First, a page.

Tiffany Hawkins was the first woman to publicly accuse R. Kelly of sexual abuse. “It should have ended with Tiffany Hawkins, victim number one, patient zero, the first girl who sued Kelly for sexual contact that started when she was 15 in 1991,” Jim DeRogatis, the author of Soulless: The Case Against R. Kelly, says in the doc. At first, Tiffany would bring her friends to have sex with Kelly, including Ebony Wilkins. Eventually, Tiffany and Kelly began a sexual relationship, moved in together, and Kelly gave Tiffany a job working with the singer Aaliyah. “When I found out that Robert and Aaliyah got married, I didn’t care,” Tiffany says. “It didn’t bother me because if someone else was sleeping with him that was great because it meant I didn’t have to.”

The documentary also raises an issue that DeRogatis discusses in his book — after Kelly settled Hawkins’s lawsuit against him for $250,000 and had her sign a nondisclosure agreement, it set a precedent for how the singer would be able to keep abusing underage girls and avoiding criminal charges. Illinois lawyer Susan E. Loggans became the go-to attorney for Kelly accusers, getting them the same payday. As DeRogatis recalls, Loggans — who would likely get a third of any settlement she brokered — wouldn’t confirm how many women she’s represented in suits against the singer, but instead said, with a smirk, that it’s “numerous.”

Kelly’s label tried to buy up copies of the infamous “pee tape” being sold on the streets.
When the tape that showed Kelly allegedly urinating on 14-year-old Reshona Landfair ended up being sold to the public, the singer’s team did everything they could to make people believe it wasn’t actually Kelly raping the girl. Jimmy Maynes, a former Jive Records employee, recalls being sent to Chicago to buy up as many copies of the video as he possibly could, just to get it off the streets. He remembers confronting Kelly about it, who claimed that the man in the video was actually his nonexistent twin brother, an explanation Maynes blindly accepted because, as he says, he desperately wanted the whole thing to be untrue.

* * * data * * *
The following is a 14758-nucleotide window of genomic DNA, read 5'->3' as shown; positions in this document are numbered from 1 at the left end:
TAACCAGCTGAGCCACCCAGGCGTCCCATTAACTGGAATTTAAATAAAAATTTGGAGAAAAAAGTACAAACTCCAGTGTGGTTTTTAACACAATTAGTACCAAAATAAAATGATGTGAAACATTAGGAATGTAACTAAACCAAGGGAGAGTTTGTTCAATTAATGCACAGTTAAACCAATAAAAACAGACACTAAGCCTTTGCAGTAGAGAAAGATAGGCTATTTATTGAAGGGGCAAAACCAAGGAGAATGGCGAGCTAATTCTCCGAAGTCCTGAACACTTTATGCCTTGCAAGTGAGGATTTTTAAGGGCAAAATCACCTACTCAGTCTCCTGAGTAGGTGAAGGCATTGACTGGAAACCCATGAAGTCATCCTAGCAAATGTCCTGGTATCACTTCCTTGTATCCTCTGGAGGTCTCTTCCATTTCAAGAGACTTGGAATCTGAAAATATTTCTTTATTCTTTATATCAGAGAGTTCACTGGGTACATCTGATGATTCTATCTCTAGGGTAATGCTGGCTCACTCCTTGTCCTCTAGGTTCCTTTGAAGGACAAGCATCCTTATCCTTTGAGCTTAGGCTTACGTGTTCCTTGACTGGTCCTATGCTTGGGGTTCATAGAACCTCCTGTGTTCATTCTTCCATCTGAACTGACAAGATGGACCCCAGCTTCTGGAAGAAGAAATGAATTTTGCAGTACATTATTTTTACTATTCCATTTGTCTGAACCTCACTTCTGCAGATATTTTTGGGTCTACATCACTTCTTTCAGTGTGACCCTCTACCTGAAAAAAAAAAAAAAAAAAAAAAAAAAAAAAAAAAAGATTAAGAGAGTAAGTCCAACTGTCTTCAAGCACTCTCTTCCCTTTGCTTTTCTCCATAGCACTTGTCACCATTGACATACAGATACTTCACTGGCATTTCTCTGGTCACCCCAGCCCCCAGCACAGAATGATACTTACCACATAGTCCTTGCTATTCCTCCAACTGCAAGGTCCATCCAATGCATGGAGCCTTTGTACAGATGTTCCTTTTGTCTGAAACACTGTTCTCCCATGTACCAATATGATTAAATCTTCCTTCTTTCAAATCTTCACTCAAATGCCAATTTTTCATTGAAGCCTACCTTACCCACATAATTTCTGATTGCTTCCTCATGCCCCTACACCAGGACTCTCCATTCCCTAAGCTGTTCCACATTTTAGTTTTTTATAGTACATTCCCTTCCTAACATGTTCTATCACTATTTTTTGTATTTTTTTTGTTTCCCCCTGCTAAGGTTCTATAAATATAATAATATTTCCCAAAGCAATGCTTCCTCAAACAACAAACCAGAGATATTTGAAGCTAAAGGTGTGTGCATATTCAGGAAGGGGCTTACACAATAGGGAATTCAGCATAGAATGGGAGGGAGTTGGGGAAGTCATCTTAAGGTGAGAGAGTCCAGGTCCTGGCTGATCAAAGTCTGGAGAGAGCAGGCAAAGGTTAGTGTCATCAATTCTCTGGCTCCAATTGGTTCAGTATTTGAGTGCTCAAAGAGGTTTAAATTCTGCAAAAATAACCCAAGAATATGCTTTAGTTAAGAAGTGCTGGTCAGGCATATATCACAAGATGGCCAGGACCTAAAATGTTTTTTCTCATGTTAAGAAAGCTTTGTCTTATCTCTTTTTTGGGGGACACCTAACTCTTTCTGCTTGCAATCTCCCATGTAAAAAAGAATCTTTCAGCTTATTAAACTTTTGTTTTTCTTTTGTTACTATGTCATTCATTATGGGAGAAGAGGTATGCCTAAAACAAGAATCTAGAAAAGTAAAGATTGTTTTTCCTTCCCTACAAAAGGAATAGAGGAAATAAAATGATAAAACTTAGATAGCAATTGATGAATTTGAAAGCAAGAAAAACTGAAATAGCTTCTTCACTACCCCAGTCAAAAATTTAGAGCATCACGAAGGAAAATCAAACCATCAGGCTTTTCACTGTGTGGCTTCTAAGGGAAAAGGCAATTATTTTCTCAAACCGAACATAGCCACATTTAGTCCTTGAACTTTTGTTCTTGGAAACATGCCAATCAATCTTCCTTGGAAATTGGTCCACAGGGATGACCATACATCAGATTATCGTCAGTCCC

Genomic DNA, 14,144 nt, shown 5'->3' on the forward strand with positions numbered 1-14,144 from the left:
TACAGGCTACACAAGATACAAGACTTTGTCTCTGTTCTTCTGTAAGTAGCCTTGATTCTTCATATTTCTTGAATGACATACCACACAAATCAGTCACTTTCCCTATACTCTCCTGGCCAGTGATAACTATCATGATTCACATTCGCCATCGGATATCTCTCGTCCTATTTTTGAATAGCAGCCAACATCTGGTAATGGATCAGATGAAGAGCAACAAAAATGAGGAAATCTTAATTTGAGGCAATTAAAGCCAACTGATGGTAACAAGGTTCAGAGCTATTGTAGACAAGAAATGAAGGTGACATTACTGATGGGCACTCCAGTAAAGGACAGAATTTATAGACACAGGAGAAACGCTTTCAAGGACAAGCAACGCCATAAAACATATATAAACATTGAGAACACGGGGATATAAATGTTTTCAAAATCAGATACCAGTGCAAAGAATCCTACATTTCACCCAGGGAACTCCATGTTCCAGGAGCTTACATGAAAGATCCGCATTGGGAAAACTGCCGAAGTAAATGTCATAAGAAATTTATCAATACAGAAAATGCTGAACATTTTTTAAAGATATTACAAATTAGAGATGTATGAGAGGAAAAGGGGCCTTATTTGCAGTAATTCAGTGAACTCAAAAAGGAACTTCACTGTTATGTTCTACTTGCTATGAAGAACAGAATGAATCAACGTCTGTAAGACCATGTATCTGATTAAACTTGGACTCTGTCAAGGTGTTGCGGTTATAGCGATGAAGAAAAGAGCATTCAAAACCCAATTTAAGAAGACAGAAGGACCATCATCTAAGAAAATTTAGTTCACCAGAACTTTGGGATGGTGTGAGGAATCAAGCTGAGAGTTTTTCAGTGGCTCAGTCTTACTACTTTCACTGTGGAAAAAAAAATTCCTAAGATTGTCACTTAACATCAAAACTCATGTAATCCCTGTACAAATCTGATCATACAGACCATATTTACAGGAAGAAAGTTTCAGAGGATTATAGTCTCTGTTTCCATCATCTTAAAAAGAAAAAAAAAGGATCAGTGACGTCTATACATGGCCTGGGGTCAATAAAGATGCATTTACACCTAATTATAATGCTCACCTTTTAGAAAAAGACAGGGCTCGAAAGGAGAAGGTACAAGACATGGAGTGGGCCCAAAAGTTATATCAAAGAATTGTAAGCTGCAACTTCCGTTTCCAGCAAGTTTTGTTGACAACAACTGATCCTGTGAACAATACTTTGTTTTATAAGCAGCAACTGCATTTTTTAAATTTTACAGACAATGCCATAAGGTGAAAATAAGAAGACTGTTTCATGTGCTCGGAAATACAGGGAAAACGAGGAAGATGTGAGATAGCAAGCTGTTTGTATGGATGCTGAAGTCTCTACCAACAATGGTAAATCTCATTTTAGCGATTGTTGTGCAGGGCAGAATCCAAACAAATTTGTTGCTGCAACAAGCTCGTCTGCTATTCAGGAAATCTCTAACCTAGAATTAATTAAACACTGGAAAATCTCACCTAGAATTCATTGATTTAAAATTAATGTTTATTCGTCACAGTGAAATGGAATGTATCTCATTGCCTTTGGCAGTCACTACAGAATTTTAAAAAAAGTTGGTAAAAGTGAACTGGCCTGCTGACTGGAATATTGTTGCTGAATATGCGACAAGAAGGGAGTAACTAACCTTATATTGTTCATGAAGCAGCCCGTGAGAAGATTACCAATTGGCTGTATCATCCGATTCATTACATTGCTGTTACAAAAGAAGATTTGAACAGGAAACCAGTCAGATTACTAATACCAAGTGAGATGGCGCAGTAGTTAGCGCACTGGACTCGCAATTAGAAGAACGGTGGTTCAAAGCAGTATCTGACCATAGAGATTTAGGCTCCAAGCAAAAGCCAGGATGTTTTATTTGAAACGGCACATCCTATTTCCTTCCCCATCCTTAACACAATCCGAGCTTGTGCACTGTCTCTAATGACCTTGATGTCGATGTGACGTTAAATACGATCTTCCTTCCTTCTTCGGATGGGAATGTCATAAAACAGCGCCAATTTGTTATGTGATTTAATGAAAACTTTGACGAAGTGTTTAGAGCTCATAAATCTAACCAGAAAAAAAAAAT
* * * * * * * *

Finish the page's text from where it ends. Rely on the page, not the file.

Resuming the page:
Kelly urged his brother Carey to take the blame for the tape.
Meanwhile, Kelly’s attorney, Ed Genson, publicly suggested that the man on the tape was, in fact, Kelly’s younger brother, Carey. Carey recalls first being blindsided by the accusation, then being summoned to Robert’s house for a meeting to discuss it. Robert insisted the conversation happen in his pool, a means of getting Carey to strip down and prove he wasn’t wearing a wire. Robert then begged Carey to say he was the man in the video, saying, “I’ll buy you a car. I’ll give you a record deal. I’ll give you $50,000.” Carey refused, saying he would never sell his soul for any amount. Ultimately, it didn’t matter, as Kelly was acquitted of the charges, thanks to a host of reasons, including maneuvering on the part of Genson. In 2019, the attorney, now dying of cancer, gave an interview to the Chicago Sun-Times and said Kelly was “guilty as hell!”

Lanita Carter explains breaking her NDA to accuse Kelly of sexual assault.
Lanita Carter started working as Kelly’s hair-braider three months after the 2002 child-pornography arrest. She was 24 at the time, a mother of three who had been in an abusive marriage and, in her youth, sexually abused. At first, she and Kelly bonded over their past traumas, with him helping her rebuild her confidence, but then he grew controlling and manipulative of her.

On February 18, 2003, Kelly allegedly asked Carter for a genital massage, then oral sex, and, when she refused, grabbed her by the hair, repeatedly spit on her, and ejaculated on her face. She tried pressing charges, with police collecting physical evidence that supported her story, but ultimately a grand jury declined to indict. Instead, Carter sued Kelly, then settled for $650,000 and an NDA.

Carter — who says she wanted acknowledgment, an apology, and criminal justice, not a financial reward — decided to break that NDA in 2019. The catalyst for this was last year’s Surviving R. Kelly and a subsequent press conference in which Chicago prosecutor Kimberly Foxx asked any of Kelly’s victims to come forward. “I said to myself, ‘If this comes up again, I’ll have to move on it,’” she explains. “Money doesn’t heal you. Money does not cover up.” She went to Foxx with her case and became one of the four women whose accusations led to Kelly’s February 2019 arrest. So far, she hasn’t faced any repercussions for violating the NDA.

Kelly made Jerhonda Pace enter into a suicide pact.
Jerhonda Pace first met R. Kelly when she was 14 years old, then supported him during his 2008 child-pornography trial by lying about her age to get into the courtroom, as minors were not supposed to be allowed in the gallery. A victim of several sexual assaults before she turned 10, Pace quickly fell under Kelly’s spell, to the point where she agreed she would commit suicide if anything ever happened to him.